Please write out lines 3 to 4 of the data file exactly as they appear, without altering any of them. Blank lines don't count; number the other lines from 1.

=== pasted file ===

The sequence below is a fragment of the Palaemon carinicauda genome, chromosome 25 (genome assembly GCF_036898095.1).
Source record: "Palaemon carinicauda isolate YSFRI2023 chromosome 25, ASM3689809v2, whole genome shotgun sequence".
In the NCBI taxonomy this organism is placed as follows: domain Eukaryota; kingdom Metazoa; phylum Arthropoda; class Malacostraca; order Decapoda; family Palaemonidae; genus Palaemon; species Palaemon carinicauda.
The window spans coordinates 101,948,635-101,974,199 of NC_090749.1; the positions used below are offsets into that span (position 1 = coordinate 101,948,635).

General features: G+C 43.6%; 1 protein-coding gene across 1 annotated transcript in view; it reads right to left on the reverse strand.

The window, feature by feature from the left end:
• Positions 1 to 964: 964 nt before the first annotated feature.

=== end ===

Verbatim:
In the NCBI taxonomy this organism is placed as follows: domain Eukaryota; kingdom Metazoa; phylum Arthropoda; class Malacostraca; order Decapoda; family Palaemonidae; genus Palaemon; species Palaemon carinicauda.
The window spans coordinates 101,948,635-101,974,199 of NC_090749.1; the positions used below are offsets into that span (position 1 = coordinate 101,948,635).